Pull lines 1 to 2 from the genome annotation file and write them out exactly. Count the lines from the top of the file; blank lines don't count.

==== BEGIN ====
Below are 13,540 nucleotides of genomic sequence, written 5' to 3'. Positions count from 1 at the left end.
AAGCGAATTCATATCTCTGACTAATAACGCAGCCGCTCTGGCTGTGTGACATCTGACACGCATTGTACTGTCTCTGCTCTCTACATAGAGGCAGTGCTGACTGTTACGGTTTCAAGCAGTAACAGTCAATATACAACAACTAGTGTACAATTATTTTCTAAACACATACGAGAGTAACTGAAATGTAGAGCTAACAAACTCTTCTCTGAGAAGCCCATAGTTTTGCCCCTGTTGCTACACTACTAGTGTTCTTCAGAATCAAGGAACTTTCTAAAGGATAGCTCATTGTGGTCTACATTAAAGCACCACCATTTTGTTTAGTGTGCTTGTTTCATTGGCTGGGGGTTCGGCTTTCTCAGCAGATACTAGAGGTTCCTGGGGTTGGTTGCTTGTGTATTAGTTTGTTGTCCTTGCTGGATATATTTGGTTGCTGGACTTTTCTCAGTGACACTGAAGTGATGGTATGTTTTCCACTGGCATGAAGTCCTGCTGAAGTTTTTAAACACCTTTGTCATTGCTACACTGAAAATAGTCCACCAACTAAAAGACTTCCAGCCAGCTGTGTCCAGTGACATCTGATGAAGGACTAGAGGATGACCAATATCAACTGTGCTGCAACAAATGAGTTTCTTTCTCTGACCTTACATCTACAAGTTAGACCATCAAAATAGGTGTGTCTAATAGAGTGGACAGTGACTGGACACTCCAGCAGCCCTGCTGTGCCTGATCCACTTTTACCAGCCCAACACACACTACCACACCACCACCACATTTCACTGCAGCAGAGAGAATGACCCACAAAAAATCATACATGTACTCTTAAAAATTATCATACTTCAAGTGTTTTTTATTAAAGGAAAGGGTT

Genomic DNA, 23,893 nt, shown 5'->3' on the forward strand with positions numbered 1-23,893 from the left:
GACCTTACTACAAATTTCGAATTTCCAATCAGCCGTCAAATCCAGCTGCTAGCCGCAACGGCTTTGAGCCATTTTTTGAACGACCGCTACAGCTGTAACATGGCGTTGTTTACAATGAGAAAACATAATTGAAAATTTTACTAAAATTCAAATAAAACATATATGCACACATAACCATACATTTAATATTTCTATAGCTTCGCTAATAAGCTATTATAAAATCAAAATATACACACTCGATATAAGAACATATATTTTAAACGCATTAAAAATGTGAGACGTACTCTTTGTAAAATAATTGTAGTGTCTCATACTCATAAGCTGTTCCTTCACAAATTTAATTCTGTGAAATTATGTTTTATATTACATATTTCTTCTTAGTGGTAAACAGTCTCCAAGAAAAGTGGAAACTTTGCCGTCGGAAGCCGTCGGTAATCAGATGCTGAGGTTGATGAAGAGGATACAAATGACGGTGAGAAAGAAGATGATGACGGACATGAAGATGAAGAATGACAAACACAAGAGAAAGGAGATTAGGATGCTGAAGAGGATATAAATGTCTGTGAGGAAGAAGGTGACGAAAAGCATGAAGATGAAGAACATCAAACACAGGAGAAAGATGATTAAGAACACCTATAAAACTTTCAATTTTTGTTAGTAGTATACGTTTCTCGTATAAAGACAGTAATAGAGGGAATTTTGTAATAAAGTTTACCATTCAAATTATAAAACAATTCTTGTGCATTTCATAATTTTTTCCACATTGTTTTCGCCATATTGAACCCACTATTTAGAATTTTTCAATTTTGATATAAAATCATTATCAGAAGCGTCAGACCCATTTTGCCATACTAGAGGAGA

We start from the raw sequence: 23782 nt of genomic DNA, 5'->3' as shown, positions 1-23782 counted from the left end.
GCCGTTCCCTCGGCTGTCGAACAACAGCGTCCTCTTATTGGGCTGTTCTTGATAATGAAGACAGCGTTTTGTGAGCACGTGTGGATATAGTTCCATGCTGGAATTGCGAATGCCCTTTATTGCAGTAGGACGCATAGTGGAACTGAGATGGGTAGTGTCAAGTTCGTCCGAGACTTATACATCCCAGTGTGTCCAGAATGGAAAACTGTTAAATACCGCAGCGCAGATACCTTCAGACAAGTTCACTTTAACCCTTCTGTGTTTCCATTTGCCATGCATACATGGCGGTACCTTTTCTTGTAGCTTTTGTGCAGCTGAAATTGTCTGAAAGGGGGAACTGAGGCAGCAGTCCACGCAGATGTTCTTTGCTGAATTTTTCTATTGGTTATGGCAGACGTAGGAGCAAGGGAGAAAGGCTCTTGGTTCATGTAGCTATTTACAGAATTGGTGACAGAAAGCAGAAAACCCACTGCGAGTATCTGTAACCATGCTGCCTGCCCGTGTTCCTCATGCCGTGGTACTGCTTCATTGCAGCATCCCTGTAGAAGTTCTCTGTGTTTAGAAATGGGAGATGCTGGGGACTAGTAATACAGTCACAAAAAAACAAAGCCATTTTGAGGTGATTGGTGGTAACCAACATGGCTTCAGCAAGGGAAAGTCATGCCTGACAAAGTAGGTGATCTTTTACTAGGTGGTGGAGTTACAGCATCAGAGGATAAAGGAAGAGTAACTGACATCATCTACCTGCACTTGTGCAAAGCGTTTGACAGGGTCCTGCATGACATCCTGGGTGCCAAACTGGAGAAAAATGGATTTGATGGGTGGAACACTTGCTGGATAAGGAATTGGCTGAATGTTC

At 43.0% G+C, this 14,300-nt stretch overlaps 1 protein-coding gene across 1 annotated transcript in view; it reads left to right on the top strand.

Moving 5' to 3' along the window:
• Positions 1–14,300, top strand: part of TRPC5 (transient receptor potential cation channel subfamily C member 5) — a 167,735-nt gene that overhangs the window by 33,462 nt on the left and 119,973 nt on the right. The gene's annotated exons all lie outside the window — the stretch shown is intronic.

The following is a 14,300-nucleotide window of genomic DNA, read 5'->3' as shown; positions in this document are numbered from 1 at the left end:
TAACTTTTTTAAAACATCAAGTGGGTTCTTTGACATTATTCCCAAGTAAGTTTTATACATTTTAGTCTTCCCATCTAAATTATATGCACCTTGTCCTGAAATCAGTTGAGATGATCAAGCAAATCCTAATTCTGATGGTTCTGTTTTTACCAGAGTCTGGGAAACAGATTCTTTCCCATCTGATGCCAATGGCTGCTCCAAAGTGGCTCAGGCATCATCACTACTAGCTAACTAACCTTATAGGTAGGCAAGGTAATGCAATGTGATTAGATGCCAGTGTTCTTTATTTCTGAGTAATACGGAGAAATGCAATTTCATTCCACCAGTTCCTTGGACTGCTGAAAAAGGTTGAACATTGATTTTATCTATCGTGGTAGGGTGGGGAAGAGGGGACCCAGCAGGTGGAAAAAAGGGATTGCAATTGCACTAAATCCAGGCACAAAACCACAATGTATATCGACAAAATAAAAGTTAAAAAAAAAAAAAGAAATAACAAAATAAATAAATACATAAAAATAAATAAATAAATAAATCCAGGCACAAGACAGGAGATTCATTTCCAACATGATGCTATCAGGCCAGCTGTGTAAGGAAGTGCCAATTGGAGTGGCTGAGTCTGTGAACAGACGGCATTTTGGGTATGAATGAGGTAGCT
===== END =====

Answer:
Below are 13,540 nucleotides of genomic sequence, written 5' to 3'. Positions count from 1 at the left end.
AAGCGAATTCATATCTCTGACTAATAACGCAGCCGCTCTGGCTGTGTGACATCTGACACGCATTGTACTGTCTCTGCTCTCTACATAGAGGCAGTGCTGACTGTTACGGTTTCAAGCAGTAACAGTCAATATACAACAACTAGTGTACAATTATTTTCTAAACACATACGAGAGTAACTGAAATGTAGAGCTAACAAACTCTTCTCTGAGAAGCCCATAGTTTTGCCCCTGTTGCTACACTACTAGTGTTCTTCAGAATCAAGGAACTTTCTAAAGGATAGCTCATTGTGGTCTACATTAAAGCACCACCATTTTGTTTAGTGTGCTTGTTTCATTGGCTGGGGGTTCGGCTTTCTCAGCAGATACTAGAGGTTCCTGGGGTTGGTTGCTTGTGTATTAGTTTGTTGTCCTTGCTGGATATATTTGGTTGCTGGACTTTTCTCAGTGACACTGAAGTGATGGTATGTTTTCCACTGGCATGAAGTCCTGCTGAAGTTTTTAAACACCTTTGTCATTGCTACACTGAAAATAGTCCACCAACTAAAAGACTTCCAGCCAGCTGTGTCCAGTGACATCTGATGAAGGACTAGAGGATGACCAATATCAACTGTGCTGCAACAAATGAGTTTCTTTCTCTGACCTTACATCTACAAGTTAGACCATCAAAATAGGTGTGTCTAATAGAGTGGACAGTGACTGGACACTCCAGCAGCCCTGCTGTGCCTGATCCACTTTTACCAGCCCAACACACACTACCACACCACCACCACATTTCACTGCAGCAGAGAGAATGACCCACAAAAAATCATACATGTACTCTTAAAAATTATCATACTTCAAGTGTTTTTTATTAAAGGAAAGGGTT